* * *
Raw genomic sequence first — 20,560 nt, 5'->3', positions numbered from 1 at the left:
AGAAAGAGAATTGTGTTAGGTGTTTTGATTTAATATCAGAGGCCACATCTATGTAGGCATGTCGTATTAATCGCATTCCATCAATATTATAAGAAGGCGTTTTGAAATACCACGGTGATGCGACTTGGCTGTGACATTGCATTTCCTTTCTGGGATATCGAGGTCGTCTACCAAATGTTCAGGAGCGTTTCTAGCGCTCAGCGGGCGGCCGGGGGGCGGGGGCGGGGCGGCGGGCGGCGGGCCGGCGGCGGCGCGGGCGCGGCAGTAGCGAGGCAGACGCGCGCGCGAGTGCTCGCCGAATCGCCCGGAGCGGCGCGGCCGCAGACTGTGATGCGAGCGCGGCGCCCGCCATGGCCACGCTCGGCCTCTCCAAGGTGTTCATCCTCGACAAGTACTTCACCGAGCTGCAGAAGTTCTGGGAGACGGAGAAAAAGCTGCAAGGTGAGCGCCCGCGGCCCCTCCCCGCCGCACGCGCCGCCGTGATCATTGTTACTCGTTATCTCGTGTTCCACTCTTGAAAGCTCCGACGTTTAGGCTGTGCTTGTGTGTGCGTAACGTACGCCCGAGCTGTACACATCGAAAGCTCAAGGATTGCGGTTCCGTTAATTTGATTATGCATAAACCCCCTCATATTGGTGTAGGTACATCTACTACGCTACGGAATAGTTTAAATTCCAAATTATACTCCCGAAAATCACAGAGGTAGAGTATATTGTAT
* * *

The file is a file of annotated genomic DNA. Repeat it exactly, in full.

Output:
Raw genomic sequence first — 20,560 nt, 5'->3', positions numbered from 1 at the left:
AGAAAGAGAATTGTGTTAGGTGTTTTGATTTAATATCAGAGGCCACATCTATGTAGGCATGTCGTATTAATCGCATTCCATCAATATTATAAGAAGGCGTTTTGAAATACCACGGTGATGCGACTTGGCTGTGACATTGCATTTCCTTTCTGGGATATCGAGGTCGTCTACCAAATGTTCAGGAGCGTTTCTAGCGCTCAGCGGGCGGCCGGGGGGCGGGGGCGGGGCGGCGGGCGGCGGGCCGGCGGCGGCGCGGGCGCGGCAGTAGCGAGGCAGACGCGCGCGCGAGTGCTCGCCGAATCGCCCGGAGCGGCGCGGCCGCAGACTGTGATGCGAGCGCGGCGCCCGCCATGGCCACGCTCGGCCTCTCCAAGGTGTTCATCCTCGACAAGTACTTCACCGAGCTGCAGAAGTTCTGGGAGACGGAGAAAAAGCTGCAAGGTGAGCGCCCGCGGCCCCTCCCCGCCGCACGCGCCGCCGTGATCATTGTTACTCGTTATCTCGTGTTCCACTCTTGAAAGCTCCGACGTTTAGGCTGTGCTTGTGTGTGCGTAACGTACGCCCGAGCTGTACACATCGAAAGCTCAAGGATTGCGGTTCCGTTAATTTGATTATGCATAAACCCCCTCATATTGGTGTAGGTACATCTACTACGCTACGGAATAGTTTAAATTCCAAATTATACTCCCGAAAATCACAGAGGTAGAGTATATTGTAT